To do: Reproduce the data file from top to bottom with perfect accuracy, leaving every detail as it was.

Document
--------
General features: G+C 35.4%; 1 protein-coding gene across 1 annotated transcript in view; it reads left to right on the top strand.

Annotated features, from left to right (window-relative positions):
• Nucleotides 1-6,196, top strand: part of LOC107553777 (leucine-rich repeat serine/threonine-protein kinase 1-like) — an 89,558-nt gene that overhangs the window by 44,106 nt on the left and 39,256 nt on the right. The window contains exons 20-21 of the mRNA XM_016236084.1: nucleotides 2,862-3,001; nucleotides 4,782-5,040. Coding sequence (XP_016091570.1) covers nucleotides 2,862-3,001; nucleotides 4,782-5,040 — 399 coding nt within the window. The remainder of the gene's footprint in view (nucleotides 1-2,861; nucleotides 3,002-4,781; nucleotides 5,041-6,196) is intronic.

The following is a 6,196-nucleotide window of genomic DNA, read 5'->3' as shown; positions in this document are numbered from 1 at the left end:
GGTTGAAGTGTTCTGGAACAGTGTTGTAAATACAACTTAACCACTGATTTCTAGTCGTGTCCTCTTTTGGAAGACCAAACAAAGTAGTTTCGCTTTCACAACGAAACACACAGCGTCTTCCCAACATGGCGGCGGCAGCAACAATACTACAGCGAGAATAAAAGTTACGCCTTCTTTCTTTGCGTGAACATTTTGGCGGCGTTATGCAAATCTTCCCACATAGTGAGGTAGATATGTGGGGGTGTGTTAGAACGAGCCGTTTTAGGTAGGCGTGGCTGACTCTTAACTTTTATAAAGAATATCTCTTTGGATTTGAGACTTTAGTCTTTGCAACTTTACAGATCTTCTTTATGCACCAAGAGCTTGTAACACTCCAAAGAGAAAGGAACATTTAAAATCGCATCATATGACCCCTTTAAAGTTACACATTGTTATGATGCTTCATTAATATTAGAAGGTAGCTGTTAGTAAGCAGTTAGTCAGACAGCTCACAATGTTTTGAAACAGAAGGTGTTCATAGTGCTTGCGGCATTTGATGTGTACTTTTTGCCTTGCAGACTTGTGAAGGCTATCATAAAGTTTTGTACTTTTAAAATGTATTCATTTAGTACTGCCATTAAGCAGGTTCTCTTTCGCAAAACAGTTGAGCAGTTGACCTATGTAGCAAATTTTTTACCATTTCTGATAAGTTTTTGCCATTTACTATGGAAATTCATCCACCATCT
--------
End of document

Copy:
General features: G+C 35.4%; 1 protein-coding gene across 1 annotated transcript in view; it reads left to right on the top strand.

Annotated features, from left to right (window-relative positions):
• Nucleotides 1-6,196, top strand: part of LOC107553777 (leucine-rich repeat serine/threonine-protein kinase 1-like) — an 89,558-nt gene that overhangs the window by 44,106 nt on the left and 39,256 nt on the right. The window contains exons 20-21 of the mRNA XM_016236084.1: nucleotides 2,862-3,001; nucleotides 4,782-5,040. Coding sequence (XP_016091570.1) covers nucleotides 2,862-3,001; nucleotides 4,782-5,040 — 399 coding nt within the window. The remainder of the gene's footprint in view (nucleotides 1-2,861; nucleotides 3,002-4,781; nucleotides 5,041-6,196) is intronic.

The following is a 6,196-nucleotide window of genomic DNA, read 5'->3' as shown; positions in this document are numbered from 1 at the left end:
GGTTGAAGTGTTCTGGAACAGTGTTGTAAATACAACTTAACCACTGATTTCTAGTCGTGTCCTCTTTTGGAAGACCAAACAAAGTAGTTTCGCTTTCACAACGAAACACACAGCGTCTTCCCAACATGGCGGCGGCAGCAACAATACTACAGCGAGAATAAAAGTTACGCCTTCTTTCTTTGCGTGAACATTTTGGCGGCGTTATGCAAATCTTCCCACATAGTGAGGTAGATATGTGGGGGTGTGTTAGAACGAGCCGTTTTAGGTAGGCGTGGCTGACTCTTAACTTTTATAAAGAATATCTCTTTGGATTTGAGACTTTAGTCTTTGCAACTTTACAGATCTTCTTTATGCACCAAGAGCTTGTAACACTCCAAAGAGAAAGGAACATTTAAAATCGCATCATATGACCCCTTTAAAGTTACACATTGTTATGATGCTTCATTAATATTAGAAGGTAGCTGTTAGTAAGCAGTTAGTCAGACAGCTCACAATGTTTTGAAACAGAAGGTGTTCATAGTGCTTGCGGCATTTGATGTGTACTTTTTGCCTTGCAGACTTGTGAAGGCTATCATAAAGTTTTGTACTTTTAAAATGTATTCATTTAGTACTGCCATTAAGCAGGTTCTCTTTCGCAAAACAGTTGAGCAGTTGACCTATGTAGCAAATTTTTTACCATTTCTGATAAGTTTTTGCCATTTACTATGGAAATTCATCCACCATCT